[Riggs herself] is so SICK of white people conveniently erasing the contributions of black people. Especially, the black people that have made you rich. I just left the 9:30 Club’s 35th Anniversary exhibit..which was a multi media exhibit depicting the history of the club over the years. I didn’t see not ONE photo or video montage that represented the contribution that hip hop and funk made to that club from 1990-until now. Not one. I can count on one hand how many black faces were in the photo exhibit that covered the walls of the entire club. I’ve spent countless dollars on hip hop/ neo soul/ funk shows, as did most of us young black DC natives and Howard alums over the last 20 years. And you mean to tell me that all they saw fit to represent their legacy in that massive exhibit was screaming, sweaty white people at punk rock shows??? Not only am I pissed, I’m brokenhearted. I’m brokenhearted because I considered the 930 club an integral part of my youth/adolescent/young adult social experience. I have so many wonderful and fond memories of performances by musical geniuses and icons there. Erykah Badu, The Roots, Common, WuTang, Goodie Mob Black Eyed Peas, Wyclef, Mos Def, Jill Scott and so many, many more..and NONE of them were considered important enough by the owners or worthy to be honored in the exhibit of the history of the 930 club??? Well, I haven’t had a n*gga wake up call in a while..but I sure did get one tonight. I hear ya 9:30 club. And hope y’all hear them too. ‪#‎fuckouttaherewiththatbs‬‪#‎makesmewannaholler‬ ‪#‎930clubwhitewash‬

The 2014 US Census shows that DC’s African-American population is at 49%, while non-Hispanic white is on the rise at 44%. If George Clinton released “Chocolate City” in 2016, we’d all wonder exactly what DC he was looking at, because that DC hasn’t actually existed since roughly the year 2000.

The 25% population shift in the Nation’s Capital has been a cause for public concern for both black and white and new and old Washingtonians. As part and parcel of that shift, areas of the city like the 14th Street and U Street areas close to the 9:30 Club’s location have seen shifts insofar as the number of black-owned businesses in the area. Instead of what once existed, DC has become some sort of cool Brooklyn-style new DC that is more an awkward chocolate/vanilla swirl than what George Clinton once called “Chocolate City and its vanilla suburbs.” A prime example of this is The Shay, a mixed-use 245-unit apartment building and retail hub that’s roughly a year old and has added an influx of a) white residents and b) non-black owned businesses like New York City’s Warby Parker, Toronto’s Frank and Oak, and DC’s own Glen’s Garden Market to an area once referred to in the first-half of the 20th century as “Black Broadway.”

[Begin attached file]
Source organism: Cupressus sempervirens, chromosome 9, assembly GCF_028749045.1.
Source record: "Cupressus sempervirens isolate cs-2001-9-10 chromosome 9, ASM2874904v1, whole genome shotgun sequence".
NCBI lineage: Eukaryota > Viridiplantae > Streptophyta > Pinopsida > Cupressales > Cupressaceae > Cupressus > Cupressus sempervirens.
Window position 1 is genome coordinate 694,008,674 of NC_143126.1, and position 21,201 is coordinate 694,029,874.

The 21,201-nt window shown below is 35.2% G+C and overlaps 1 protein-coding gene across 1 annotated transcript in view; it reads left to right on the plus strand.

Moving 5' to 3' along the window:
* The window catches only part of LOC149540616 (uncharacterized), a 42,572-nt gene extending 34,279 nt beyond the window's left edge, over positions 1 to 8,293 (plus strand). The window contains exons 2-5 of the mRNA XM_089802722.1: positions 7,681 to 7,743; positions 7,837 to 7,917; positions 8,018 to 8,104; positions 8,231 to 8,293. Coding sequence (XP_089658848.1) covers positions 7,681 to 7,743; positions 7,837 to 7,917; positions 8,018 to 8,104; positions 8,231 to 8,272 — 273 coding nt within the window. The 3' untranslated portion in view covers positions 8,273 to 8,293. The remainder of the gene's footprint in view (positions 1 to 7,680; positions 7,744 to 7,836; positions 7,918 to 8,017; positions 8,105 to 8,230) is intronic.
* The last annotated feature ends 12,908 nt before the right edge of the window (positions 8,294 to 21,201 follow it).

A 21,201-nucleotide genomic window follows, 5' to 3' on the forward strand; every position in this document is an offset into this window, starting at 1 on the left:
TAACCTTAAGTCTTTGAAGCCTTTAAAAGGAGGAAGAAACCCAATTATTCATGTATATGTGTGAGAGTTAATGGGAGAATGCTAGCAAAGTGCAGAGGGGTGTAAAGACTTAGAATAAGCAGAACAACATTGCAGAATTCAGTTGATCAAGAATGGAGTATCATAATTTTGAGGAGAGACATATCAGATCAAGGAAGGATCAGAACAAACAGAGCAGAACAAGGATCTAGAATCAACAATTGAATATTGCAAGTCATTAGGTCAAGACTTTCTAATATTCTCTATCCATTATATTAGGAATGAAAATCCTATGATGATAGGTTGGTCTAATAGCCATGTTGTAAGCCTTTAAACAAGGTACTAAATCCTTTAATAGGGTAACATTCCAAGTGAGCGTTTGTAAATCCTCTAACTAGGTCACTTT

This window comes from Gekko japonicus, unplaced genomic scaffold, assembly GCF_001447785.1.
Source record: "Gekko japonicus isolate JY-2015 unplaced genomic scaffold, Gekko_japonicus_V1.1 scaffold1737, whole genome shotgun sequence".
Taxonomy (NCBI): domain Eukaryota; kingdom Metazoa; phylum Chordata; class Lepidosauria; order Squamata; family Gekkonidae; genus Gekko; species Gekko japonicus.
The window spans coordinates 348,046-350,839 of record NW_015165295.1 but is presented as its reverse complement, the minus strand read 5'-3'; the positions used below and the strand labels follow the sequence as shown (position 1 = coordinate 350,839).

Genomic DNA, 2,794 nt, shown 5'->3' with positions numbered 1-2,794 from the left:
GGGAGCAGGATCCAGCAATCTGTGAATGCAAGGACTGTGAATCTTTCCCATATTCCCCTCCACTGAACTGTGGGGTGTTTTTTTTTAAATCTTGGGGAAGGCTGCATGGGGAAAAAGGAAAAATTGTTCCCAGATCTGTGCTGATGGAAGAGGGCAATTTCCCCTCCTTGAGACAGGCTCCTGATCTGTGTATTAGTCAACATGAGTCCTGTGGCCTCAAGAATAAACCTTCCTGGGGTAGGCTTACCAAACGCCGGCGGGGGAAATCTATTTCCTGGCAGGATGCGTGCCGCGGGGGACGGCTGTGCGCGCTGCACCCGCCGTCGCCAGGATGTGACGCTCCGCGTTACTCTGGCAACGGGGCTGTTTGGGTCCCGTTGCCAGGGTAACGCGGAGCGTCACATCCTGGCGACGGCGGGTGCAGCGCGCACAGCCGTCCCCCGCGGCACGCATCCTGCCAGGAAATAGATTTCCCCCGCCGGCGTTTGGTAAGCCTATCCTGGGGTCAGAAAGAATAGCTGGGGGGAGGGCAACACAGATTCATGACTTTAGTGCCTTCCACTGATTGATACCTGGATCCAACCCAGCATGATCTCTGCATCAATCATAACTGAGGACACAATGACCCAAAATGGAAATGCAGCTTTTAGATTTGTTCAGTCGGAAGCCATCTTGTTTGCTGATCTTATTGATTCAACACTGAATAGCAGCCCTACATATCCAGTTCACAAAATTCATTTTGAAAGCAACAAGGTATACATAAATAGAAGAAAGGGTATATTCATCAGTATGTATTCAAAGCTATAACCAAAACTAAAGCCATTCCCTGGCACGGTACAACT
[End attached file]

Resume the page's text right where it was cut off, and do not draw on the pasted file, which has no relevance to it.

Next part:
Having attended 9:30 Club’s exhibition himself, Washington Post columnist Chris Richards wrote his own Facebook post in which he listed a semi-comprehensive list of acts showcased. Breaking down the racial composition of said list, it shows that 18 of the 62 listed acts (including Trouble Funk, James Brown, Miguel, Goodie Mob and more) featured African-American performers. At 18/62, the total of black artists on Richards’ cursory list equals 29%.

While not a total “white-washing,” this isn’t exactly representative of a rapidly gentrifying city once known as “Chocolate City” due to it’s overwhelmingly African-American population.

And in terms of “whitewashing,” the club’s historical exhibition may fare better than the club’s lineup at-present:


Of the 62 headlining acts named on the site, only 10 are African-Americans. That total equals 16%, which is roughly half of the general number as presented by Chris Richards’ impromptu statistical analysis. As well, on the cover of the comprehensive 35th Anniversary commemorative biography, two of the 15 acts pictured on the cover sleeve are African-American, with three black acts overall featured (James Brown, 2 Chainz and Drake — a Canadian). That’s two out of 15 total, a whopping 13%.

The same thing is happening outside of the doors of the 9:30 Club. Riggs tells Ally Schweitzer at WAMU’s Bandwidth that “Erasure is racism,” and continues that “[White newcomers] just want to pick it up from here, like, ‘Oh, thanks for creating this really cool city that we’re all clambering to move to — it’s really wonderful and colorful and fabulous. But we don’t need you anymore now. We’ll take it from here.”

Where DC goes from here, that’s anyone’s best guess. By the 2018 Census, it’s entirely possible that white, non-Hispanic residents could number at 52%, with blacks at 36% and Hispanics and other non white-nor-African-American minorities at 12%. While these numbers are somewhat arbitrary, they’re also entirely possible. The numbers aren’t lying.